After Julie Bowen's second consecutive Emmy win on Sunday, "Deadline's" Nikki Finke not only claimed that "beautiful actresses aren't funny," but that they "don't know how to do comedy," and that "only women who grew up ugly and stayed ugly . . . can pull of sitcoms or stand-ups."
Wrong. Also, isn't everyone bored of this argument already?
The problem with Finke's obvious ploy for attention is that it's not only untrue, but it once again drudges up the same tired "are women funny?" debate. Of course women are funny. If the list of this year's Emmy nominees for Outstanding Actress in a Comedy Series weren't enough proof, look to mavericks like Phyllis Diller, Lucille Ball, Gilda Radner, and countless other funny women who set the bar for all comedians -- not just females.Gilda Radner on "Saturday Night Live." (NBC)
There's a reason people like Amy Poehler won't even address the topic of women not being funny: because the topic is boring, and discussing it is redundant. Even writing this blog plays into Finke's sad attempt to earn site hits, and it certainly doesn't do anything to stop the topic from being brought up yet again. However, as a woman, Finke should understand the level of ignorance she's displaying by defining a female by her looks. (She should also understand the level of ignorance she displays by claiming comedy comes only from "emotional pain and humiliation and rising above both by making people laugh with you and not at you," but we only have so much time.)
Regardless of whether or not you supported Julie Bowen's Emmy win, to achieve that level of success requires hard work and talent. The fact that Finke overlooks this because Julie Bowen is also pretty is not only insulting to Bowen (obviously), but insulting to all comedians everywhere. Finke ridiculously paints comedians -- regardless of gender -- with the same, broad, ignorant brush, and also objectifies women by claiming they need to look a certain way to achieve a certain level of credibility.Tina Fey and Amy Poehler. (Gregg DeGuire/FilmMagic)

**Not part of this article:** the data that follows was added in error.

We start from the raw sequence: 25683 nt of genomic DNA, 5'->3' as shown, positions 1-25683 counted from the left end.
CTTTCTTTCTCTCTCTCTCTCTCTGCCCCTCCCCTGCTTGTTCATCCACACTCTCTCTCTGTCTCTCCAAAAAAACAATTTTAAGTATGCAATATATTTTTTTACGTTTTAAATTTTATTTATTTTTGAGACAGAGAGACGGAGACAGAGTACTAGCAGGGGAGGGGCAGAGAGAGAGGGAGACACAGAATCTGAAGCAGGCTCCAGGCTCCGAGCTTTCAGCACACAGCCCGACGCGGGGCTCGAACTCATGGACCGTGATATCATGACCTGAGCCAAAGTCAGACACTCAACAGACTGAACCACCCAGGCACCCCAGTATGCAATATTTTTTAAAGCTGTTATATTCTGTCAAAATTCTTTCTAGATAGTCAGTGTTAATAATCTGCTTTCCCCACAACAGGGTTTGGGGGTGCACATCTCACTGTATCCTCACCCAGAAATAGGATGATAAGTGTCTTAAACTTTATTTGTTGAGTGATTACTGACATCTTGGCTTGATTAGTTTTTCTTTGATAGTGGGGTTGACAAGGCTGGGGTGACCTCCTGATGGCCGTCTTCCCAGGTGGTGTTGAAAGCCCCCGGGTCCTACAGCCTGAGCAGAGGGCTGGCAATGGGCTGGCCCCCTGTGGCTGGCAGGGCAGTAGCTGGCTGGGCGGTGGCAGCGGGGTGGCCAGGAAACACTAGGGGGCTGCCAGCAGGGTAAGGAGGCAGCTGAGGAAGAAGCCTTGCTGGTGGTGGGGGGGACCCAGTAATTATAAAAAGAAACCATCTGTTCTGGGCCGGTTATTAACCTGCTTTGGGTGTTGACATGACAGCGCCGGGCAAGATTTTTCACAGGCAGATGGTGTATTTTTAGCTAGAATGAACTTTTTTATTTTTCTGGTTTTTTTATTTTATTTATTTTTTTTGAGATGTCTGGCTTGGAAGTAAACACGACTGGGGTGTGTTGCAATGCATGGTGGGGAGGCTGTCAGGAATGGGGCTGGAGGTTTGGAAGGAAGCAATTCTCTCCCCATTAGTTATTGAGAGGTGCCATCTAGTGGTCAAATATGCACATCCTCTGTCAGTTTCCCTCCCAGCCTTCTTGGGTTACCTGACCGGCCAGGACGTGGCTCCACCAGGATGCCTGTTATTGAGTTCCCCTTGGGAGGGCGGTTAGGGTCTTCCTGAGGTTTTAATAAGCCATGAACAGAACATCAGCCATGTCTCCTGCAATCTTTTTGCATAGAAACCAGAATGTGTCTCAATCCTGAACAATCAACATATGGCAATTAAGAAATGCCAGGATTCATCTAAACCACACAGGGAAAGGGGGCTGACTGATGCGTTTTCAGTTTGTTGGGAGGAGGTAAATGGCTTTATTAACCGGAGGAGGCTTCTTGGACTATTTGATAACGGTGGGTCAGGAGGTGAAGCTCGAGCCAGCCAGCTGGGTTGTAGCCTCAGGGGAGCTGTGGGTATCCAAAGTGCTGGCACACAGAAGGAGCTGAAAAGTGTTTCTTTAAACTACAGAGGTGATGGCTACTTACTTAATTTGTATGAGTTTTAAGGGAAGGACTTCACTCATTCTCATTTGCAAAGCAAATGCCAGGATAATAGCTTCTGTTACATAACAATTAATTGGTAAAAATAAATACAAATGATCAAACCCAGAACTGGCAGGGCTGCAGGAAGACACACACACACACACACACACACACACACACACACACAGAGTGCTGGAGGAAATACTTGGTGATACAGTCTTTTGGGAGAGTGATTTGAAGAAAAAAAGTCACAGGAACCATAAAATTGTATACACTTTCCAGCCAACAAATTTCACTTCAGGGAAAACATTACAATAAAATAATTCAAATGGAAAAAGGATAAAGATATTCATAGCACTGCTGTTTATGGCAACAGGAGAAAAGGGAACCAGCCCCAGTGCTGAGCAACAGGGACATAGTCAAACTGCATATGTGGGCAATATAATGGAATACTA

It doesn't make sense. Acting and comedy require the ability to transform into somebody else, to look and act like a completely different person. Do Bowen's looks have anything to do with her character on "Modern Family"? Who cares? What matters is that she so convincingly convinced Emmy voters of her performance as Claire Dunphy that she received an award -- an award she's worked hard for, regardless of whether or not you thought she should have beat the other nominees.
Finke is clearly just rolling, riling up the masses by attempting to place women in the same broken-down, outdated stereotype. But this time, we're onto her. This isn't a question of women being funny -- that matter's been settled, and has been settled since industry pioneers broke down the same gender barriers that once stood in the way of the first female doctors, lawyers, teachers, scientists, and CEOs.
Finke's choice to objectify and define capable women by their looks and bodies is disappointing and sad. Not only because she's wrong, but because we all know better.